Warnings from parents to children. Advice from doctors. Cautions from law enforcement officers. Yet too many of us ignore wise counsel in favor of desire or convenience.

Which brings us to the counsel and cautions found in the Bible, many of which we want to follow…until something else distracts us. Consider this sampling from Proverbs:

Trust in the LORD with all your heart and lean not on your own understanding. In all your ways submit to him, and he will make your paths straight” (Proverbs 3:5-6 NIV).

This verse sound terrific, until we get to the word submit. Submission is a dirty word in our culture, frequently equated with weakness. We say we trust the Lord, but our actions reveal otherwise. Truth is, we trust ourselves more than we trust Him.

In what area are you claiming to trust God, but are not submitting to Him?

 

There is a way that appears to be right, but in the end it leads to death” (Proverbs 14:12 NIV).

Appearances can be deceiving, or so the adage says. In the moment, a temptation looks good. It looks right. We justify our choices with phrases such as “What’s the harm?” and “It’s only one time.” But sometimes once is all that’s needed to bring irreparable damage.

How can you cultivate discernment in differentiating between what appears right and what is right?

 

A gentle answer turns away wrath, but a harsh word stirs up anger” (Proverbs 15:1 NIV).

If you’re like me, guarding your tongue is a full-time job. When faced with anger, I want to answer gently. Yet a defensive spirit and harsh words seem to rise up before I can stop them. Of course, I know the result will be increased trouble even as I speak, but my desire to defend myself often overrides my desire to de-escalate the situation.

How can you develop a habit of responding with “a gentle answer”?

 

Those who conceal their sins do not prosper, but those who confess and renounce them find mercy” (Proverbs 28:13).

Secrets possess power. What we try to hide ends up controlling us. But when we bring that thing—whatever it is—into the light, it loses its power over us. That thing could be shame over abuse committed against us, or guilt over behavior that hurt others. It could also be attitudes of bitterness, resentment, and unforgiveness that hurt ourselves. The first step is confessing it to God. Sometimes an added step of confession to another person is needed for accountability.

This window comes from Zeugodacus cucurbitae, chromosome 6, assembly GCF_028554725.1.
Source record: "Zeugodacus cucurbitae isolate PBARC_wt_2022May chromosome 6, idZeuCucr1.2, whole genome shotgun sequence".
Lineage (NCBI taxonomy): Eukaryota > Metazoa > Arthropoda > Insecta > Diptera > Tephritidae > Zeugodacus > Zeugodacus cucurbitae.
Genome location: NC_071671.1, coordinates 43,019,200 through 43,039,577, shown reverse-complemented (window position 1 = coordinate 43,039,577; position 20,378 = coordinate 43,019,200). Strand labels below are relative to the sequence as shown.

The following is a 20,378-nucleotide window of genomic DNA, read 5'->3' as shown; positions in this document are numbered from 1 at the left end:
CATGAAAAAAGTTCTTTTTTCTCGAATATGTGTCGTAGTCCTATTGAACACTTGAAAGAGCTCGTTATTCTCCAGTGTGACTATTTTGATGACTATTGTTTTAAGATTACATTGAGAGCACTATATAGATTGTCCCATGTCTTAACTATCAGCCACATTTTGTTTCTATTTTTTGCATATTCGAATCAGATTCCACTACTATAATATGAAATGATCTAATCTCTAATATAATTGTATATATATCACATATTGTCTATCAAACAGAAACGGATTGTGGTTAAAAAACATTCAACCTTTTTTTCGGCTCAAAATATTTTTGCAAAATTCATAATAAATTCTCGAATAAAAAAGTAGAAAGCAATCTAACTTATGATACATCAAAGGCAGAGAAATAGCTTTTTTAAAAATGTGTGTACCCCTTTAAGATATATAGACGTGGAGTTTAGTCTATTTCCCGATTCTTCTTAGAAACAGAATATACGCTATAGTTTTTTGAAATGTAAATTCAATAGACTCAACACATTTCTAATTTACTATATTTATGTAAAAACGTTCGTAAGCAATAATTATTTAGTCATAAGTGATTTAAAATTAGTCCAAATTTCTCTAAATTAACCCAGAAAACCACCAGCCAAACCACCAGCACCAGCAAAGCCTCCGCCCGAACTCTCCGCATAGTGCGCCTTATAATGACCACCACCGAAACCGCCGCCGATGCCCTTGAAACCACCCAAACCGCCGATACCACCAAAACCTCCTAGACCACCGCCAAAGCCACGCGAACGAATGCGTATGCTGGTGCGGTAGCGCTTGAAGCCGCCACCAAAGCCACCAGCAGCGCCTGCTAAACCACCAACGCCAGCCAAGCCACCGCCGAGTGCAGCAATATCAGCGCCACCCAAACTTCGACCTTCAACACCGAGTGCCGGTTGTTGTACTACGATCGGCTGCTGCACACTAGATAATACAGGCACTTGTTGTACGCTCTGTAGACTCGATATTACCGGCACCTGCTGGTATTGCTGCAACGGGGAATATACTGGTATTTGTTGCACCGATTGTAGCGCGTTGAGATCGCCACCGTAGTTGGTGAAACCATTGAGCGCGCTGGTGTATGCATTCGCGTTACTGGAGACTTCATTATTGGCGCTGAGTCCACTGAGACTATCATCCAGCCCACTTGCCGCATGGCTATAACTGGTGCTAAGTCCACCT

What are you concealing that should be brought into the light? Will you confess it now to God? If accountability is needed, will you find a trusted accountability partner?

 

Wise warnings encourage us to avoid contact with wild animals for our own safety. Wise warnings also encourage us to seek a close walk with the Lord and to keep our distance from sin…also for our own safety.

What warnings will you heed today?


 
Is the Problem Guns, Sin, or a Worldview?

worldview

I’ve listened to the arguments.

The problem is access to guns.

No, the problem begins in the heart—specifically, hearts corrupted by sin.

The more I hear the debate, the more I think both arguments are missing the point.

Guns have always been available. And sin has always been around, at least since the Garden of Eden.

So really, what changed?

If we’re honest with ourselves, the only thing that changed in the past 50 years is our worldview.

Our western culture no longer even pretends to espouse a biblical worldview. What I mean by that is we no longer base our philosophy of life and our values on a biblical foundation.

  • Morality is relative. Right and wrong depend solely on your perspective rather than absolute standards.
  • Truth is relative. What’s true for me may not be true for you.
  • The determination of the beginning of life depends on whether the mother wants the baby growing inside her.
  • We teach children that they are a biological accident, rather than a person of eternal value created in the image of God.

When we divorce ourselves from the understanding that humanity is accountable to its Creator, what we have left is a diminished value of life and a corrupted view of sin. After all, your “truth” doesn’t have to be “my” truth anymore.

Our culture no longer views character development and discipline as useful. Just ask any teacher who’s had to explain to an angry parent why little Johnny experienced the consequence of failure for not completing his term paper. Excuses abound…from little Johnny and Johnny’s parents.